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Cafe Apamate

The chef shows a sure touch with tapas and other Spanish specialties, especially at brunch. If service were only more consistent ...

I've dipped fresh churros into the profound darkness of Apamate's hot chocolate more than once and thought to myself: This is one of the most sublime morsels of indulgence Philadelphia has to offer.

And yet Cafe Apamate, the paprika-colored Spanish bistro that Ane Ormaechea opened on South Street in May 2006, has never been formally reviewed.

Ormaechea shouldn't take it personally, as she has plenty of company. I currently have a list of 119 restaurants, old and new, that would be more than worthy of a complete review in this space. But in a restaurant-rich region that seems to acquire a few new ones each week, some of the most worthy have fallen through the cracks uncovered.

There are reasons, of course, that Apamate has hovered just below my radar, mostly matters of timing and the cafe's own struggle to define itself. But after some memorable meals in the last month, its moment has finally come. And it is well-deserved, reaching far beyond those churros to a parade of striking tapas and other soulful Iberian classics.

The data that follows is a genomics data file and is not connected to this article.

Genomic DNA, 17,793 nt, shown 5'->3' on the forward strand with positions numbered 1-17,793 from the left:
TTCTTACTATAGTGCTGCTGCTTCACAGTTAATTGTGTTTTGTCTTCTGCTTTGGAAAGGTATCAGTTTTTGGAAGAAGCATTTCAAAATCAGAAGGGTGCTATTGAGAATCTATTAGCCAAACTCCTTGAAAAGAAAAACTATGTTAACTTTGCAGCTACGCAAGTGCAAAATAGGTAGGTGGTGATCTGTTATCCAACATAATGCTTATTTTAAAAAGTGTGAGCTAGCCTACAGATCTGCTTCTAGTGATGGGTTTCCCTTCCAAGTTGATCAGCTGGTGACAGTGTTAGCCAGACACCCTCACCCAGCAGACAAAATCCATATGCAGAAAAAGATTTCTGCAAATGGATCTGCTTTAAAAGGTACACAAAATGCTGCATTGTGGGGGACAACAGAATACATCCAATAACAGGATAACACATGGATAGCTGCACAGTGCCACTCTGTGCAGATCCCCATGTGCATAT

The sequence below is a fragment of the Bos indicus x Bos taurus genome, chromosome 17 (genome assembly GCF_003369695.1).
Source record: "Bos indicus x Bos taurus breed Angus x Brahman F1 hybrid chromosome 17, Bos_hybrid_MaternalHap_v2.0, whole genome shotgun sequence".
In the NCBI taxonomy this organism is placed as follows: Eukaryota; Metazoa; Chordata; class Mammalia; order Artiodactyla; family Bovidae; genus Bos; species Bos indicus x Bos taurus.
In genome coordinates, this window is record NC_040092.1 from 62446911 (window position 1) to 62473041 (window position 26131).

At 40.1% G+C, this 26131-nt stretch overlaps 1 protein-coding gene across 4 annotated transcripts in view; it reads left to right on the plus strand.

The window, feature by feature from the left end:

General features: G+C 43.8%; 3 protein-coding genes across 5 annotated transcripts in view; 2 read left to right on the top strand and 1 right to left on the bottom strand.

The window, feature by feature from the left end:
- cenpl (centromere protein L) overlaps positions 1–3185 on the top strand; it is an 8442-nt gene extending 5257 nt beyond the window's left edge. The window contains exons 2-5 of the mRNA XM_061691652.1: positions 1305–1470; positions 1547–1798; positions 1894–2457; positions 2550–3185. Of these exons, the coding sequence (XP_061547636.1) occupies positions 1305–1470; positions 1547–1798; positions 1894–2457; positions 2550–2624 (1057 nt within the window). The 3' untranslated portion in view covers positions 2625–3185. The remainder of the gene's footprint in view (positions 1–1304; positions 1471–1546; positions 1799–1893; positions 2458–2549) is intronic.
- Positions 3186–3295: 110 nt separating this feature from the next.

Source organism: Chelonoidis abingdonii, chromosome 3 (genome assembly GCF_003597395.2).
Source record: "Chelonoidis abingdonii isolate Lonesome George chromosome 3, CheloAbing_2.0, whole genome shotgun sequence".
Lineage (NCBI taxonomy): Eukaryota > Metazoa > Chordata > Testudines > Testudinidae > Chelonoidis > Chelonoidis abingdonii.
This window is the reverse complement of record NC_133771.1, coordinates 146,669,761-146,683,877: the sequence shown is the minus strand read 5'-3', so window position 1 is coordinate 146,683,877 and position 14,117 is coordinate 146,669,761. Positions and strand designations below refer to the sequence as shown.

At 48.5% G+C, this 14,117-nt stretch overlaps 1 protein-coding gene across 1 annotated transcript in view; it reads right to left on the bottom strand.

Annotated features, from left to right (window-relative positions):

Seared scallops come beneath a lemony froth of green apple foam, which gently pops on the tongue to enhance the scallops' sweetness. Tender clams peek up from a bowl of parsley essence so green, they could be bathing in forest ink. The juice is so zesty, we mop it with bread until it's gone.

Among the handful of larger plates, there were stellar seafood paellas in a classic saffron hue, but also tinted to a luxurious black with squid, whose tender white rings also snapped inside the moist rice alongside sweet, head-on gamba shrimp. At brunch, which has perhaps become Apamate's signature meal, the tortilla Española exudes the savory magnetism of the flavorful northern Asturian style. The micro-thin potato slices are slow-poached in olive oil before forming with onions the delicate layers of a thick and garlicky omelet pie that comes dabbed with a rust-colored paprika-chile aioli.